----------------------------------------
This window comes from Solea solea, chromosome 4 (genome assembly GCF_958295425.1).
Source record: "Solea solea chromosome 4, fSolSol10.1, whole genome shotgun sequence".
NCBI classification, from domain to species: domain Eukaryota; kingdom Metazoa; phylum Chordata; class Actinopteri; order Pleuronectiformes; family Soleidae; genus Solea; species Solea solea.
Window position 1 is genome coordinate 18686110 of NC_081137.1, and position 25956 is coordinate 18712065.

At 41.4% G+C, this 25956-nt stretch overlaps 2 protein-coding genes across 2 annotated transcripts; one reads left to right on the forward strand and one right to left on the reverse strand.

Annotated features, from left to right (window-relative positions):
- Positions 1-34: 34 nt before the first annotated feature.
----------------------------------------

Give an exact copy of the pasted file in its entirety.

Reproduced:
This window comes from Solea solea, chromosome 4 (genome assembly GCF_958295425.1).
Source record: "Solea solea chromosome 4, fSolSol10.1, whole genome shotgun sequence".
NCBI classification, from domain to species: domain Eukaryota; kingdom Metazoa; phylum Chordata; class Actinopteri; order Pleuronectiformes; family Soleidae; genus Solea; species Solea solea.
Window position 1 is genome coordinate 18686110 of NC_081137.1, and position 25956 is coordinate 18712065.

At 41.4% G+C, this 25956-nt stretch overlaps 2 protein-coding genes across 2 annotated transcripts; one reads left to right on the forward strand and one right to left on the reverse strand.

Annotated features, from left to right (window-relative positions):
- Positions 1-34: 34 nt before the first annotated feature.